IVF Treatment Is Not Linked To Increased Risk Of Breast Cancer

IVF is not linked to an increase in breast cancer risk.

Women doing in-vitro fertilization can breathe easy about at least one thing: a recent study finds that the treatment is not linked to an increased risk of breast cancer.

A large study of over 25,000 women in the Netherlands concluded that after about 21 years, women who went through IVF between 1983 and 1995 were no more likely to be diagnosed with breast cancer compared to both the general population and women who were treated for infertility but didn’t undergo IVF at around the same time.

The study, which examined different types of infertility treatments instead of simply comparing women with infertility to the general population, is considered a more accurate way of assessing the potential impact of IVF treatments on cancer risk.

This is because women with infertility may be more prone to certain cancers because of the hormone imbalances that made them infertile in the first place.

“These findings are consistent with absence of a significant increase in long-term risk of breast cancer among IVF-treated women,” wrote the researchers. The study was published in the journal JAMA and conducted by scientists at the Netherlands Cancer Institute in Amsterdam.

Breast cancer is the most common cancer in women around the world, and as the number of women who use IVF continues to rise, they and their health care providers have become concerned about a possible link between the two. The hormones estrogen and progesterone have both been implicated in cancer risk, and IVF treatment temporarily boosts and lowers these hormones in women beyond normal levels in order to stimulate egg growth and create a receptive uterine environment for embryos.

In addition to finding no increased risk for women who had IVF treatment, the researchers found that cancer risk was significantly lower for women who had seven or more IVF cycles, compared to women who had just one or two IVF cycles. Breast cancer risk was also significantly lower for women who had a poor response to their first IVF cycle. There was also no increased incidence in followup greater than 20 years for both groups of women who underwent some kind of infertility treatment.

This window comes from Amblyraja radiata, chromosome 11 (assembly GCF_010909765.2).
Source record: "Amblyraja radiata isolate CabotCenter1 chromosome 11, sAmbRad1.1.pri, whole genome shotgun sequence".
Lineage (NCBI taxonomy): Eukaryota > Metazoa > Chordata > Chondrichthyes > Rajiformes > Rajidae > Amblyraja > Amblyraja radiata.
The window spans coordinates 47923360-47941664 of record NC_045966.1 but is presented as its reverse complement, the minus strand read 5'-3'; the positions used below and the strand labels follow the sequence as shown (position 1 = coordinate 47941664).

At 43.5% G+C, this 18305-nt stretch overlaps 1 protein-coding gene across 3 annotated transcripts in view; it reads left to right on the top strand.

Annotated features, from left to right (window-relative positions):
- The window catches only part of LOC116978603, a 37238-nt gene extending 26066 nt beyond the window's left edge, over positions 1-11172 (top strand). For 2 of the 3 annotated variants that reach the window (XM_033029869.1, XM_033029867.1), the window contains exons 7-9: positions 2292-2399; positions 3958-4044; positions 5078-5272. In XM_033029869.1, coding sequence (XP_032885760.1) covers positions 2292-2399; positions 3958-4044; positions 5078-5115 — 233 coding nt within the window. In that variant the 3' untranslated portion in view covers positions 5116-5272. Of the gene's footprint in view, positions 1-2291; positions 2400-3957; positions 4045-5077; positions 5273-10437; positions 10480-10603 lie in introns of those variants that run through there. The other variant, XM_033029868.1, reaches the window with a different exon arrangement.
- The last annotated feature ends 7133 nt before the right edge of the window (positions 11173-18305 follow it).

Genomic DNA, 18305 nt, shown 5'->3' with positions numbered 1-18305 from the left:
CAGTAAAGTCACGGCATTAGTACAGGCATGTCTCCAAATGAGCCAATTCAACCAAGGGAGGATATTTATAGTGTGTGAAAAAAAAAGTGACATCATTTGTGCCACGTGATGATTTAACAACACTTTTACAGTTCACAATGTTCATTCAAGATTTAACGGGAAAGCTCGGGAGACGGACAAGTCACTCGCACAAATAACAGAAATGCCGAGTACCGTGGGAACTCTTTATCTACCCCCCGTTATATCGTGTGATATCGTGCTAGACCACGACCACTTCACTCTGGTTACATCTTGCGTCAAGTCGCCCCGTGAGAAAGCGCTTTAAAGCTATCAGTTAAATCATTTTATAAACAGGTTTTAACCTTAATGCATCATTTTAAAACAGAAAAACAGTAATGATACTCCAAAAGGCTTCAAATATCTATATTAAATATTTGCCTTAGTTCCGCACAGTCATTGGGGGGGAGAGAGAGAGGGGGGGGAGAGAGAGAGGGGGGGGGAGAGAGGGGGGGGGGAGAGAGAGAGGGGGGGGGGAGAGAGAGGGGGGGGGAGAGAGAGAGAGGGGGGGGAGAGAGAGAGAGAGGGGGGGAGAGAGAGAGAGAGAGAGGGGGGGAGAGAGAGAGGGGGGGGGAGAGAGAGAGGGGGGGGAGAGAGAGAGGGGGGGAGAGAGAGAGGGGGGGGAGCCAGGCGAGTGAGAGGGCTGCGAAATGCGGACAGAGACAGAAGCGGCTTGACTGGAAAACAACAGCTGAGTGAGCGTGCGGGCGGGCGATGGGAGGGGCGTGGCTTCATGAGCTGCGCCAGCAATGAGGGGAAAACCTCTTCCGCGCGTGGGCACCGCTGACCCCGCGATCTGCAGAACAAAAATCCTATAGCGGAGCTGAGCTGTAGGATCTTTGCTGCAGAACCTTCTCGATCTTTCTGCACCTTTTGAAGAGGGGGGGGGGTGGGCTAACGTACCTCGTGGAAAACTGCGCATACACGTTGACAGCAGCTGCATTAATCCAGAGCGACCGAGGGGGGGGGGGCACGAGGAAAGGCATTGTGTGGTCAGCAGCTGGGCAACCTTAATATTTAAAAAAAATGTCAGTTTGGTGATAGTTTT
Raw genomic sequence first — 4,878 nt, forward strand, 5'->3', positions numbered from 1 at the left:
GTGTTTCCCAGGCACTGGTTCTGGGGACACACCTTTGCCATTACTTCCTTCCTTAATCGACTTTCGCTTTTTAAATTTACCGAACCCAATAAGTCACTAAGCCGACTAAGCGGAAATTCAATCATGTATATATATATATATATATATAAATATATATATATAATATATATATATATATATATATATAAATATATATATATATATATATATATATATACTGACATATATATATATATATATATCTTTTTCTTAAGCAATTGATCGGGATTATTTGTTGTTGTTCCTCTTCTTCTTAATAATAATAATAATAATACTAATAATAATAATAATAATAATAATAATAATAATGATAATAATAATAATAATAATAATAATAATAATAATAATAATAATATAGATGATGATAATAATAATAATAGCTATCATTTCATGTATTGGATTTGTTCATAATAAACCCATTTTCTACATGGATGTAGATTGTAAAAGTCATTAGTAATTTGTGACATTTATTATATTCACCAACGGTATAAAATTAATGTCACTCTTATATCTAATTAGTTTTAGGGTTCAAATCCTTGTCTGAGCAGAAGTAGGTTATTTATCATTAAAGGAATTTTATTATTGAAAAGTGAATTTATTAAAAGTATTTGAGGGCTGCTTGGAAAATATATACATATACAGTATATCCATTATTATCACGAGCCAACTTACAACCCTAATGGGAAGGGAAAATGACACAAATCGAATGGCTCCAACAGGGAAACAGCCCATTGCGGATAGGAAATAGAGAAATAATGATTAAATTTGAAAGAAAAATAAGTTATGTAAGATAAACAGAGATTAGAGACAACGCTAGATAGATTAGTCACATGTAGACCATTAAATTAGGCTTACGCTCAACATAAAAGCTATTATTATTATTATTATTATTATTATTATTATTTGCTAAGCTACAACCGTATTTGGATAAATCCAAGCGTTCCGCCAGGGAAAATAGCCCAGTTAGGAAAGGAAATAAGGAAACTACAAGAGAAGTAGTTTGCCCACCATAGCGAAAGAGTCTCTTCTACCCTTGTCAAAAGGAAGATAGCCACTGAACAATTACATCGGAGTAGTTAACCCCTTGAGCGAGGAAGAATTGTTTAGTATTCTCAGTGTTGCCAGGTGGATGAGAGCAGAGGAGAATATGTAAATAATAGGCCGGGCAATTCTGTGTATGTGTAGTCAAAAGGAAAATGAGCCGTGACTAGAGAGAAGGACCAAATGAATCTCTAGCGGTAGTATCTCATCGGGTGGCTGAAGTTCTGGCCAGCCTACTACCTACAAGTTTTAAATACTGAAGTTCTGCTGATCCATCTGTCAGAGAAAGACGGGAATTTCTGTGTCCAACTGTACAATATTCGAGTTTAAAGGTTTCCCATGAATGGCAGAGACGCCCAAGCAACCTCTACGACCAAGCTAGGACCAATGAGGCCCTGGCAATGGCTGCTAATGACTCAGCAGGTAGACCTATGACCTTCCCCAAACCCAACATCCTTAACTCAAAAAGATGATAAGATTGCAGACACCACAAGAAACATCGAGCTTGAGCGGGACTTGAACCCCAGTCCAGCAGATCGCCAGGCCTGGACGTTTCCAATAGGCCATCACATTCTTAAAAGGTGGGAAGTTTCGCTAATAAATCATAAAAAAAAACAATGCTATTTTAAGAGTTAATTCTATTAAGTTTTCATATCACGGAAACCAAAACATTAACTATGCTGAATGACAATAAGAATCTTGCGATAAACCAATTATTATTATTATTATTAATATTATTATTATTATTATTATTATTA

And now, for the caveats...

Dr. Jessica Young, a breast surgeon and director of the Breast Cancer Risk Assessment and Prevention Program at Roswell Park Cancer Institute, praised the study for its large sample size and long-term follow-up with the participants.

However, Young, who was not involved in the research, also pointed out several caveats about the study’s data. Researchers were only able to follow up with the women until they were about 60 years old, and a significant portion of women who will develop breast cancer get diagnosed later in life. Women have a 1-in-42 chance of being diagnosed with breast cancer in their 50s, but that rate increases to one in 28 in a woman’s 60s.

Secondly, she pointed out that the participants received IVF treatment in the 1980s and 1990s, and since then IVF treatment have changed so much that these findings may not be applicable to women who get IVF treatment today.

Finally, there were also some differences in the population that suggest some fundamental differences between Dutch women and women in the U.S., which may make it difficult to generalize the findings for Americans. For instance, 64 percent of the women with breast cancer in the study were diagnosed before the age of 51, while the median age of breast cancer diagnosis in the U.S. is 61. Nevertheless, Young found the research a valuable addition to the body of knowledge about IVF treatment and breast cancer.

“This study adds to the scarce literature available on this difficult subject, and the conclusion shows that the breast cancer risk was not seen to be increased with infertility treatment usage,” Young wrote in an email to HuffPost.

This research confirms past studies on the same topic

The Netherlands study aligns with a recent 2013 study of over 87,000 women that found IVF does not increase risk of breast and gynecological cancers, as well as a 2014 study of almost 10,000 women that found that fertility drugs used to stimulate ovulation were also not linked to increased breast cancer risk. A 2007 study among over 54,000 women with infertility problems reached the same conclusion.

While most research to date doesn’t establish a clear link between fertility treatments and increased cancer risk, the relationship is a difficult one to investigate. Women who are infertile may have hormone problems that make them more likely to develop cancer later on, and untangling the effects of the medicine versus the hormone imbalances that led to their infertility is tricky for researchers. For instance, a 2012 study found that women who go through IVF early on in life are at higher risk of developing breast cancer than those who don’t have treatment, but researchers couldn’t say whether the treatment caused the heightened risk or if it was something else.

The second challenge lies in the difficulty of collecting data for this kind of research. Dr. Wendy Chen explained the challenges of collecting fertility and cancer risk information in a post for the Dana-Farber Cancer Institute in Boston.

“The ideal study would look at how long and in what doses women take fertility drugs, and whether those who took the highest doses for the longest period had the greatest rise in cancer occurrence,” Chen wrote. “But that kind of data has not been consistently collected.”

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